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May 25, 2009 | by  | in Opinion | [ssba]



In December of this year, countries will be meeting in Copenhagen, Denmark for a United Nations Climate Change Conference to negotiate the shape of a new treaty to cut carbon emissions. The agreement that comes out of the Copenhagen meeting will be the successor agreement to the Kyoto Protocol, which ends in 2012.

Many are calling December’s conference the most important international climate change negotiation ever, because in many ways, this is the last possible moment when we as citizens of the globe can take action to point the Earth toward a future with a stable climate.

As far as climate change is concerned, 350 is the red line for life on the planet and therefore the most important number on the planet. Recent scientific data tells us that unless we can reduce the amount of carbon dioxide in the atmosphere to at least 350 parts per million (ppm), we will cause huge, irreversible and dangerous damage to the life-supporting capacity of Earth. This is quite a challenge when you consider that the current global concentration of carbon dioxide is 387ppm and rising at about 2ppm each year.

The organisation was created by Bill McKibben in response to this challenge, in order to communicate the importance of 350ppm carbon dioxide to decision makers, by mobilising mass numbers of people all over the world.

McKibben states that if the Copenhagen “meeting were held now, it would produce a treaty that would be woefully inadequate. In fact, it would lock us into a future where we’d never get back to 350 parts per million—where the rise of the sea would accelerate, where rainfall patterns would start to shift and deserts to grow.” A future where all living things, the majority of which have had no role in creating this problem, would find themselves on a damaged and degraded planet, from where there is nowhere to go to for a second chance at looking after our environment.

In order to create an adequate or even proactive treaty when the nations of the world come together in December, we need to have created a movement of people that has been vocal enough to ensure that:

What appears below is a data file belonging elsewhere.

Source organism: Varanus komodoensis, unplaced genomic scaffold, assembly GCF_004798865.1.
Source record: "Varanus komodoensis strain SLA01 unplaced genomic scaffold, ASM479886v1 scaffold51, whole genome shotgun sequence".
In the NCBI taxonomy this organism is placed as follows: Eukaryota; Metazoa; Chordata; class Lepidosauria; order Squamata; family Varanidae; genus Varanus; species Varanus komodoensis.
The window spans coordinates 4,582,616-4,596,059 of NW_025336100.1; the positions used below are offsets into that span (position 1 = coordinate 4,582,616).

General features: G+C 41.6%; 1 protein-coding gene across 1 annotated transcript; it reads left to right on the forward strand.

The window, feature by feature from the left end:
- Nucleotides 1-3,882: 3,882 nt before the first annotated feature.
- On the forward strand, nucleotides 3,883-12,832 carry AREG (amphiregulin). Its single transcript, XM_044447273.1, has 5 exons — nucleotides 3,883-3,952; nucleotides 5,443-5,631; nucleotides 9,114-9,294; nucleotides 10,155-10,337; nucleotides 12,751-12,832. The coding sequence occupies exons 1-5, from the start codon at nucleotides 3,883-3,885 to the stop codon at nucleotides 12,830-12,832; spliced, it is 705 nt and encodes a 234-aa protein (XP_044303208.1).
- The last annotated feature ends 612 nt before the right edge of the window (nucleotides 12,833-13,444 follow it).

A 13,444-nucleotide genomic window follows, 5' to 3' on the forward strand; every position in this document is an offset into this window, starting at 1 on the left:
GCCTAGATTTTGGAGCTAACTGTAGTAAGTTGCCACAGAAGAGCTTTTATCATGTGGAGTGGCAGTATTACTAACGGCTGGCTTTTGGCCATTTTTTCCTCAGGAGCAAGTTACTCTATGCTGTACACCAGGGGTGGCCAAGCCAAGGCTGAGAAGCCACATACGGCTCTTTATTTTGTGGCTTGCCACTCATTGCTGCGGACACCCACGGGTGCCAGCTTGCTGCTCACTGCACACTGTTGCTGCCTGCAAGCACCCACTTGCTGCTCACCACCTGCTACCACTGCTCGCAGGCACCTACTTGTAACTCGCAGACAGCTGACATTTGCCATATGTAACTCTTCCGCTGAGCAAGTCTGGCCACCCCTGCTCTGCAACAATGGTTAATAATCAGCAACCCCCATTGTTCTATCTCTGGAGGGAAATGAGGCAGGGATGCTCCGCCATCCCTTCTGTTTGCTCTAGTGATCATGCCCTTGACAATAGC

a) our politicians come to a global agreement and
b) that that agreement is based upon getting us back under the red line, 350ppm.

The signs that such a movement exists are far more positive than they were even a year ago. The public response to climate change appears to be evolving from one of viewing it as a theory that may or may not be true, to one where there is growing energy to address the biggest challenge facing humanity today.

And this despite the fact that the media still gets tempted into portraying the climate change ‘debate’ as fifty–fifty between skeptics and ‘believers’. Luckily it is gradually moving away from this, spurred on in part by mainstream figures such as John McCrystal and economist Gareth Morgan publishing the recent book Poles Apart, in which they conclude that the ‘believers’ (aka institutions such as the Intergovernmental Panel on Climate Change which consists of hundreds of the world’s best climate scientists) have the winning argument when it comes to climate change. And who would dare ignore the opinion of an economist…?

So your task, as the much-lauded leaders of the future, is to get involved and push this movement forward. And not too much is demanded of you.

On 24 October this year, as politicians all over the world are deciding how they will negotiate at Copenhagen, will convene a massive day of climate action that will see events take place in every corner of the globe. The aim is to call for a fair global climate treaty that responds to the latest science and gets us back to 350ppm. As New Zealand will be the first country to see the sun rise on 24 October, we have a major responsibility to ‘get the ball rolling’ with a bang!

Currently, there are ten active groups in regions around Aotearoa. People are planning actions that will help us get back to 350 in a practical sense, as well as making a political statement. If we keep this enthusiasm up and give it everything we’ve got, on 24 October we’ll definitely be sending a huge message that the people of New Zealand are not only facing up to the realities of climate change, but are dealing with the issue, and asking our politicians to do likewise.

The scope for action is boundless, be it getting 350 boats out in the harbour to planting 350 trees. To get inspired, have a look at the ideas on You can also sign up to be part of events already on the drawing board, from helping to plan and organise, or simply turning up on the day. You can find the contact details for each group in New Zealand on the New Zealand site,


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  1. Frank says:

    “350 is the red line for life on the planet”

    This is bullshit. Even at 385 ppm, we still haven’t reached the tipping point for the end of civilisation. Clear the writer does not understand the science.

    How are you going to remove 35ppm from the atmosphere Meadowcroft?

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